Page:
Egypt, EU launch new phase of strategic partnership: Foreign ministry

The Egyptian foreign minister’s visit to Brussels has launched a new phase of strategic partnership between Egypt and the European Union, paving the way for an EU-Egypt association agreement in the upcoming period, the ministry said on Tuesday.

The agreement — which has been under negotiation since February 2016 — would frame the country’s relationship with European institutions over the next three years.

In an official statement, foreign ministry spokesperson Ahmed Abu Zeid said Foreign Minister Sameh Shoukry and his European counterparts have compiled a document of each side’s priorities, to guide further negotiations on the agreement.

On his visit, Shoukry met with 28 European foreign ministers, making it “the first meeting of its kind with a non-EU minister this year,” the statement read.

The meetings tackled EU-Egyptian relations. Shoukry discussed ways the EU could support Egypt economically and politically, given that the country’s stability is an essential European interest, the statement read.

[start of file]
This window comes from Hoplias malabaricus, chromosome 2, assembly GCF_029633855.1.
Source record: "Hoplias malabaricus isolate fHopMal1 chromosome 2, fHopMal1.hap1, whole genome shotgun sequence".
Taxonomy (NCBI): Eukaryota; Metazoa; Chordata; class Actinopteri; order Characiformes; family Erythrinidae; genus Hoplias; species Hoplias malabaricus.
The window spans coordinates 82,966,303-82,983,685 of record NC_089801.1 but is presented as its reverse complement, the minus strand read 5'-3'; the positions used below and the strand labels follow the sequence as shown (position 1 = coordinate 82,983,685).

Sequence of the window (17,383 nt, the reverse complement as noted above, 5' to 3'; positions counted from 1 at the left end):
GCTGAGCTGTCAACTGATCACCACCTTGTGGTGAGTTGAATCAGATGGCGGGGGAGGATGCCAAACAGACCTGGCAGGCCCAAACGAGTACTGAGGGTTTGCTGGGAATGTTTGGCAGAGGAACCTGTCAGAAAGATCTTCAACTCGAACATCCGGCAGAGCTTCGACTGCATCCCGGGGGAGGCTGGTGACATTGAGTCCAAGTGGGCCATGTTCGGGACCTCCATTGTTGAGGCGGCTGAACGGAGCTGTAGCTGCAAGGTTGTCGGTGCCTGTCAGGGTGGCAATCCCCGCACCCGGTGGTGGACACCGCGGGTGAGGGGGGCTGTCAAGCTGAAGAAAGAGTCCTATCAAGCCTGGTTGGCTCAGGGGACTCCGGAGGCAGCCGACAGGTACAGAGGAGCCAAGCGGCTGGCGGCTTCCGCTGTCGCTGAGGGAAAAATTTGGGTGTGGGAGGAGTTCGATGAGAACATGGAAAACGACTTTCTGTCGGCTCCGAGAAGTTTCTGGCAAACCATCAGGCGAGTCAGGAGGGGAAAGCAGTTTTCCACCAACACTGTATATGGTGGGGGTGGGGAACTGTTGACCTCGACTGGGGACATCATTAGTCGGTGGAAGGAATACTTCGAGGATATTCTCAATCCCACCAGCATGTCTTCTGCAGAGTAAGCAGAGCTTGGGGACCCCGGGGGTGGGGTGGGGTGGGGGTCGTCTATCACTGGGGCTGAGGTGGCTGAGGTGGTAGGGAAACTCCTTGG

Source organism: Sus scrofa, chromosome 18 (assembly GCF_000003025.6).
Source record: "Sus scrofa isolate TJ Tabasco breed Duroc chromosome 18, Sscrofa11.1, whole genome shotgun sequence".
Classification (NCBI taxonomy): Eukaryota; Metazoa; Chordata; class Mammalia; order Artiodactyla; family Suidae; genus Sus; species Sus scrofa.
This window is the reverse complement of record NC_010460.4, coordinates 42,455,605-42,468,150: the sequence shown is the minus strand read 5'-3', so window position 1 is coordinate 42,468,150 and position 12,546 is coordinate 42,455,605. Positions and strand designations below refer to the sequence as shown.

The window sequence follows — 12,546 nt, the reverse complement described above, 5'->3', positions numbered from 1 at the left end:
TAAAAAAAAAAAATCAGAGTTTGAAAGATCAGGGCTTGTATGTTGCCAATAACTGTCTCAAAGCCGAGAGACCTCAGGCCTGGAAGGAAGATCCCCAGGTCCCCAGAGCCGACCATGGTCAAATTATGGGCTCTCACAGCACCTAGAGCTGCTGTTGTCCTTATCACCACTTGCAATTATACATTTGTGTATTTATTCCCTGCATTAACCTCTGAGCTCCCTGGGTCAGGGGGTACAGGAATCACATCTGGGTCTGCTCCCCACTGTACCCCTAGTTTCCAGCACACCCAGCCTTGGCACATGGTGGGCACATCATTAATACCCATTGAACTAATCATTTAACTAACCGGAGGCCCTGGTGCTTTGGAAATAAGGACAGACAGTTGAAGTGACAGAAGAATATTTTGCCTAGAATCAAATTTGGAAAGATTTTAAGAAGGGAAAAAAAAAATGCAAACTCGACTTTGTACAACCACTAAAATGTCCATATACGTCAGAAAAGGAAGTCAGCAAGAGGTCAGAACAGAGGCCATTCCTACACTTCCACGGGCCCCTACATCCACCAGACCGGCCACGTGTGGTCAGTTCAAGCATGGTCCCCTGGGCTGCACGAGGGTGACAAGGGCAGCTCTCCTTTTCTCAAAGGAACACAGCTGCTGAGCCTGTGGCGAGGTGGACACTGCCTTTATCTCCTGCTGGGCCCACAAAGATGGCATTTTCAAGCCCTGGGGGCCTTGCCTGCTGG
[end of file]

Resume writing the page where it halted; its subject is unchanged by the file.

Shoukry also discussed economic, social and political developments in Egypt and the challenges the country faces in each of these sectors.

“Egyptian national institutions bear the responsibility of safeguarding human rights in Egypt,” Shoukry told his EU counterparts, according to the statement, adding that “human rights include social and economic rights; they are not restricted to political rights.”

The minister arrived in Brussels Sunday for an official visit, on which he met with EU officials including the High Representative of the European Union for Foreign Affairs and Security Policy, the Vice President of the European Commission and the EU Commissioner for Home and Migration Affairs, along with the foreign ministers of 28 EU countries.

“The visit was successful because Egyptian diplomats built a bloc of Egypt supporters within the EU, represented by countries that have made remarkable progress in cooperation with Egypt such as Greece, Cyprus, and Hungary,” the statement read.

At a meeting with the EU Commissioner for Home and Migration Affairs and the German and Austrian foreign ministers in Brussels, Shoukry reiterated Cairo’s refusal to establish camps to house irregular migrants attempting to travel to Europe, saying “refugees and migrants live freely and enjoy the services provided to Egyptian citizens.”

During his visit, Egypt’s FM also met with Jens Stoltenberg, Secretary General of NATO, to discuss political and security challenges in the Middle East.

An EU delegation is set to visit Egypt mid-March to continue talks on the association agreement.

During negotiations, Cairo has assured the EU that the agreement would be based on Egypt’s 2030 development plan.